• While Montanans’ top financial concern continues to be health care costs,  Senator Baucus led the charge for ObamaCare, despite knowing it would raise taxes on Americans, damage Medicare, and add to the national debt and deficits.  He has always been tight with “Big-Pharma” lobbyists, and remains one of the leading recipients of political contributions from health insurance and pharmaceutical companies.

    • A solid majority of Montanans have unfavorable opinions of environmental groups, labor unions, and trial lawyers.  Baucus supported unpopular global warming legislation, the unions salivate over the millions of new members they will gain thanks to his health care reform plans, and trial lawyers shovel endless money to Baucus campaigns in exchange for avoiding tort reform in Max’s health care bills.

With all of this baggage, and Baucus’ apparent disdain for Montana voters, how does he keep getting re-elected?

Is it the huge sums of money required for an opponent to even consider going toe-to-toe with the well-connected incumbent Senator? (He has already amassed a $3 million war chest for the the next go-around.)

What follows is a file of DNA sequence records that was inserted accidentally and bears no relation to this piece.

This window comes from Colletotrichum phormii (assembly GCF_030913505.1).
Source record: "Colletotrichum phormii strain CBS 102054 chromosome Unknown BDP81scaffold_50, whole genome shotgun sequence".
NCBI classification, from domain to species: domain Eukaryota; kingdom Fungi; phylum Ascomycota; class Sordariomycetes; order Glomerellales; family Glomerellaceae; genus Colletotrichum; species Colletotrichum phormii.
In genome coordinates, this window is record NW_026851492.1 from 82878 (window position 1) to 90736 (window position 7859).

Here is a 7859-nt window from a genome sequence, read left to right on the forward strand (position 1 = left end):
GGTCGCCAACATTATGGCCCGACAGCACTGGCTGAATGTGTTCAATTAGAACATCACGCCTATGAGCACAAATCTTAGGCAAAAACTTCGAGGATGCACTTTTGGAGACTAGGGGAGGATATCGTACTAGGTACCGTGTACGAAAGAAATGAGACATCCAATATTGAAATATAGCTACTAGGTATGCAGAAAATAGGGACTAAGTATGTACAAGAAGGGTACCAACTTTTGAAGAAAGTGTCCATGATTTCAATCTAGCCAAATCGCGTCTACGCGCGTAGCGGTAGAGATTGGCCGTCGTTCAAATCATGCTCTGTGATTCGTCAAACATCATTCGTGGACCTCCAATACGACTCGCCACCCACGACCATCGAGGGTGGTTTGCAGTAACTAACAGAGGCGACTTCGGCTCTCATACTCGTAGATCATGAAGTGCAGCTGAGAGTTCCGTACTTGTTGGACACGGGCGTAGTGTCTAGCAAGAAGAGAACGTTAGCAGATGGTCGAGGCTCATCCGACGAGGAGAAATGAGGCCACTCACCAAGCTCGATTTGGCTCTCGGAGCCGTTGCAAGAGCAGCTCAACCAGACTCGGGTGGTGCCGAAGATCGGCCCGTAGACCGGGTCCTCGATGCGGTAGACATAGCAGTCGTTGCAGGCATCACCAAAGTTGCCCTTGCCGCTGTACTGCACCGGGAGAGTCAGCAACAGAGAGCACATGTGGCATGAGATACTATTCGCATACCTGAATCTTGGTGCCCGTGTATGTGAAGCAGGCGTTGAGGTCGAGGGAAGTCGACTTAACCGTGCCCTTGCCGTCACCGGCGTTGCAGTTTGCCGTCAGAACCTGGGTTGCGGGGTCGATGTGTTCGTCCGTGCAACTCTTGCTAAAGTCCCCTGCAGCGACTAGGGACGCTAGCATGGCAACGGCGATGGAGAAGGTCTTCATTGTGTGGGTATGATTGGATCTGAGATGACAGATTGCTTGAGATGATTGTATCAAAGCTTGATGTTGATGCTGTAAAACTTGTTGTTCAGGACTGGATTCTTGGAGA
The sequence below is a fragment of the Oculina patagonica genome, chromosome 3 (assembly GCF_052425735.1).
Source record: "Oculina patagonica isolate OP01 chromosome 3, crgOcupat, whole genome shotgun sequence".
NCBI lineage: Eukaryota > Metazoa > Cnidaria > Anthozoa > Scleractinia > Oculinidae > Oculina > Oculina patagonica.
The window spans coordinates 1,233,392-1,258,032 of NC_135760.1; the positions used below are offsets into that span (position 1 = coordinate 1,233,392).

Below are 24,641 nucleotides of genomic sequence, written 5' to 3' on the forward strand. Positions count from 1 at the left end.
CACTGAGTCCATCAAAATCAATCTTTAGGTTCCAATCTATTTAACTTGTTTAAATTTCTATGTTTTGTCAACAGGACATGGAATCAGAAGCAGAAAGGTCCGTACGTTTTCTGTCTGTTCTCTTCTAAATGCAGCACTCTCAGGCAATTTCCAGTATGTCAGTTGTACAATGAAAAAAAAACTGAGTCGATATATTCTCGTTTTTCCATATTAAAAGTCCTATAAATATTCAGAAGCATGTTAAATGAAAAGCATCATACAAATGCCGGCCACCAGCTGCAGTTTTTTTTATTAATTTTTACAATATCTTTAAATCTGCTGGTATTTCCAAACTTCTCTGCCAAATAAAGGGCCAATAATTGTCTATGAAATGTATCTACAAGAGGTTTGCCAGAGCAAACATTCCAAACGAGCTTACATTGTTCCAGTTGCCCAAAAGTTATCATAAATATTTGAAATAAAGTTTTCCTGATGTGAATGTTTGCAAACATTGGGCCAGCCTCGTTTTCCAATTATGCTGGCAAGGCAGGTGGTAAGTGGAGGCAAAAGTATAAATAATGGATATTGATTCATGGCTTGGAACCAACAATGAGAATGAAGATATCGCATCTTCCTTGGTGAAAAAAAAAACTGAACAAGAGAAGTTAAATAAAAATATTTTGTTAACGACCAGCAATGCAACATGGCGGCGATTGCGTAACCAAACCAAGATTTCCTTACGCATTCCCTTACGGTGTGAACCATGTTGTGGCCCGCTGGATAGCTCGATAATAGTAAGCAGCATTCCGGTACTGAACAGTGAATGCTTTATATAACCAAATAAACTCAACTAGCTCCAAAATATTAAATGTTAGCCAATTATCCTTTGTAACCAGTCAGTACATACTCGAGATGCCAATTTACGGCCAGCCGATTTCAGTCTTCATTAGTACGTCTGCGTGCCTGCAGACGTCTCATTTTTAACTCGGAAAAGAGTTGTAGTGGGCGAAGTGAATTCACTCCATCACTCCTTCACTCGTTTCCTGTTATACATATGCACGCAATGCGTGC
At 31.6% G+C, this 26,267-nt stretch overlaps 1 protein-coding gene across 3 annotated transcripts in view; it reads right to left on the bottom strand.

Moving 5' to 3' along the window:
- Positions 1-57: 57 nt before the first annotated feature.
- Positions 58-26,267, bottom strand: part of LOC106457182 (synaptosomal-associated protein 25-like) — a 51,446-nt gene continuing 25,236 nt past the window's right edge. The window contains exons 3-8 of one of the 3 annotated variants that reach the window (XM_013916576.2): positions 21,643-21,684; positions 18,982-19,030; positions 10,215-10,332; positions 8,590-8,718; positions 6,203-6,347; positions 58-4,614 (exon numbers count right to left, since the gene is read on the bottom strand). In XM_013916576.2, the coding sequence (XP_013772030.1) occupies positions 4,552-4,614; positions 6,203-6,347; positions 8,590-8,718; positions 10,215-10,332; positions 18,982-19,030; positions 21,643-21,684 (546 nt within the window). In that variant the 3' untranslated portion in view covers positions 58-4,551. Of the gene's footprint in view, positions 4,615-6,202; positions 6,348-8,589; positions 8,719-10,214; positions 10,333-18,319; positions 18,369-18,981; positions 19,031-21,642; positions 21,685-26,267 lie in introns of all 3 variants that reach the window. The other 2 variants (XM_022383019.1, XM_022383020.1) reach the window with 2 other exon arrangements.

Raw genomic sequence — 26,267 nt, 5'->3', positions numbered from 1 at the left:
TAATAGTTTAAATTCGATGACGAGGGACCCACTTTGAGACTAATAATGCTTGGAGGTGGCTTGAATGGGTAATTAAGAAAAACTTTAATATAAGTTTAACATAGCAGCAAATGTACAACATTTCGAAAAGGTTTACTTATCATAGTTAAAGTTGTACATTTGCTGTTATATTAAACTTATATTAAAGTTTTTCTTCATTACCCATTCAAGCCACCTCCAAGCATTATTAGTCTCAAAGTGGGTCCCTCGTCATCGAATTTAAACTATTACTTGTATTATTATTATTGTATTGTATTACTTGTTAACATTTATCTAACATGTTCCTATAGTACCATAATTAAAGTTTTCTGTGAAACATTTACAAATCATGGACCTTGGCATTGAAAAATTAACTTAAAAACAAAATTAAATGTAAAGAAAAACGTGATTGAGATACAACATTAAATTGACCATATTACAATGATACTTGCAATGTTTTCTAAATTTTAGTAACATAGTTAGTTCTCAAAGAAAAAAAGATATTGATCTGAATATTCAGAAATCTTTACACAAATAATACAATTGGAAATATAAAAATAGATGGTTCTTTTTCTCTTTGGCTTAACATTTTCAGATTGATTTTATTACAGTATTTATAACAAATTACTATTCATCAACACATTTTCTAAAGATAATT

Is it the decades of pork he has funneled to his state? (Montana receives $1.47 back from the federal government for every dollar it pays in taxes.)

Is it his personal charm and boyish good looks? (Women do tend to vote for Democrats.)

It’s time for good conservatives (some of whom are Republicans) to start a serious search for a Senate contender who does not have personal baggage, who can win the hearts and minds of those with financial means, and who is serious about a calling higher than re-election.

Can anybody displace Max Baucus?  It just doesn’t seem like it should be that hard.

Tom Balek – Rockin’ On the Right Side

Rockin' On the Right Side

How do you do what you do to me?
I’m feeling blue.
Wish I knew how you do it to me,
But I haven’t a clue.

How Do You Do It? – Gerry and the Pacemakers
(also recorded by the Beatles)